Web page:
When I first began processing the Council On Tall Buildings and Urban Habitat (CTBUH) I expected, well lots of tall buildings. What I wasn’t expecting to find was Marilyn Monroe, Spider Man, and hotel rooms. Yet as I worked my way through the multitude of slides and visual formats included in this collection, there was Marilyn Monroe in all her glory, her slide placed neatly in order next to skyscrapers and high rises, as if nothing were out of place. So naturally I needed to discover what these slides were doing in this collection?
It just so happens that the famous “skirt” photo of Marilyn Monroe provides an excellent visual example of updraft, a vertical movement of wind involved with the design of tall buildings. As for Spider Man, what tall building hasn’t he climbed on his superhero adventures through New York City? And the seemingly ordinary looking hotel room happens to be one of the earliest examples of pre-fabricated modular construction used in skyscraper hotels.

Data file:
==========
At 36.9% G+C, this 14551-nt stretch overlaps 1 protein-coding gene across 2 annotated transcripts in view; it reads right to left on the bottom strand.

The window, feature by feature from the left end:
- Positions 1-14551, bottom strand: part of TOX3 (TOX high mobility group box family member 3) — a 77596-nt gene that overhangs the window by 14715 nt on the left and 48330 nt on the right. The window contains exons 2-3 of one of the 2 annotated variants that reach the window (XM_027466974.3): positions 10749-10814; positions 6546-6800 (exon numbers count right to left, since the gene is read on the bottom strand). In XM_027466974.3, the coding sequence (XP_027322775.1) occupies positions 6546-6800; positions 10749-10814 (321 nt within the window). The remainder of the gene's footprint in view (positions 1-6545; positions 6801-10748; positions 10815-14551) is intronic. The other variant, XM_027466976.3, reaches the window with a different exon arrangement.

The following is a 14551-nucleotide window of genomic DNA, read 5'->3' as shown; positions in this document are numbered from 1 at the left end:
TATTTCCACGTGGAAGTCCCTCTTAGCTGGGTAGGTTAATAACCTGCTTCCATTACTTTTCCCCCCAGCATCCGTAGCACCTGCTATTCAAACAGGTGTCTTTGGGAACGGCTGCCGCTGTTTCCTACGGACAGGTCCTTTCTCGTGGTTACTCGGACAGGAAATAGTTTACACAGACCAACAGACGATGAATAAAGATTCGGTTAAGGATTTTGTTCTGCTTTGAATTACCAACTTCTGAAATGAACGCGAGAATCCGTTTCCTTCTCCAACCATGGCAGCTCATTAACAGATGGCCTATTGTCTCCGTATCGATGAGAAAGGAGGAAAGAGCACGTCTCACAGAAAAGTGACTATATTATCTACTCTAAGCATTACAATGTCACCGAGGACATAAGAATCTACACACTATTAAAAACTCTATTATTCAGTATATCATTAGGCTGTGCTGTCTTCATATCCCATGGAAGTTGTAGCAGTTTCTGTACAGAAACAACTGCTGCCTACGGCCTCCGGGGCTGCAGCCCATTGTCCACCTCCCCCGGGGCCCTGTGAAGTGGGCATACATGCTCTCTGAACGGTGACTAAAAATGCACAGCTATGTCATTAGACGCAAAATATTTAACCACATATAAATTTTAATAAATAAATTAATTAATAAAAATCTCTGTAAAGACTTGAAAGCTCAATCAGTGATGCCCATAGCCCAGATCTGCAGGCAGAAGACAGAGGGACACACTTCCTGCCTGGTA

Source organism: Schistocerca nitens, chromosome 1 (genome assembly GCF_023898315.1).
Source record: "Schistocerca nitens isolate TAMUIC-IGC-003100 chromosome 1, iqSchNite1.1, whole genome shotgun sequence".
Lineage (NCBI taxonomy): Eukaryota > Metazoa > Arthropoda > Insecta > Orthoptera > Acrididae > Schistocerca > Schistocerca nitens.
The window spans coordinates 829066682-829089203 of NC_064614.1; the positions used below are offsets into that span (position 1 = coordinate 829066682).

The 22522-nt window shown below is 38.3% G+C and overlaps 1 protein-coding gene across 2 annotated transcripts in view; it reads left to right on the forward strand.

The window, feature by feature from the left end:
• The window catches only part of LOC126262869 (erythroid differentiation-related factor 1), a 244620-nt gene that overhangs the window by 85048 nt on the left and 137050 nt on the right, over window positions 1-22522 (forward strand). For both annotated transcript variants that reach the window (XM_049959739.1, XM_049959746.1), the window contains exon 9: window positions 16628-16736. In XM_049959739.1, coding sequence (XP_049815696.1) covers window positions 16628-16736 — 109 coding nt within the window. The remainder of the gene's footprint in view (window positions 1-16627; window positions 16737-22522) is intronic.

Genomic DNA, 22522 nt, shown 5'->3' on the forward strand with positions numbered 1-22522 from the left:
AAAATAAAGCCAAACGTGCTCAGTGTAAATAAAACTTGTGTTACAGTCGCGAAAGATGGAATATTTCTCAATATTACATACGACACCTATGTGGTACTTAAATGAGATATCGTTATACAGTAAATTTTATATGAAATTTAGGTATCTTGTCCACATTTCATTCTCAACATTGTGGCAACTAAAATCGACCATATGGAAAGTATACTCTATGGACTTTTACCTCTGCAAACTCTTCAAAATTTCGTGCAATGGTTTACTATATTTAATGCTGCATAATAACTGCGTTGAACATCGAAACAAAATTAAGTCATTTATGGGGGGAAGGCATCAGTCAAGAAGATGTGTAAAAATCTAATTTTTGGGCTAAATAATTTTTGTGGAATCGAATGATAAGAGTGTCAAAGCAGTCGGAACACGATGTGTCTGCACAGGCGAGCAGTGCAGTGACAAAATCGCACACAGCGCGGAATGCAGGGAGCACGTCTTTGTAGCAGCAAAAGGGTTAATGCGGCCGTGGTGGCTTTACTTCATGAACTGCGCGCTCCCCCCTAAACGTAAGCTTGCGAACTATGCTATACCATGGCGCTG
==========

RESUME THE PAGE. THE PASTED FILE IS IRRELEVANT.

What I’ve learned through my experiences with the CTBUH slides is that I never know what I may discover in this collection. While something may not immediately seem relevant, it’s part of my job to look past appearances and discover what significance these pieces hold, and how they relate to the rest of the collection. In addition, these unusual examples help to remind me of the importance of this collection, and what it once was. These slides were once used in presentations, viewed by some of the preeminent civil engineers of the time, and I’m sure that just as it caught my attention, a slide of Marilyn Monroe was able to catch the attention of conference goers and bring a new light to the issue of updraft.
By Gregory Edwards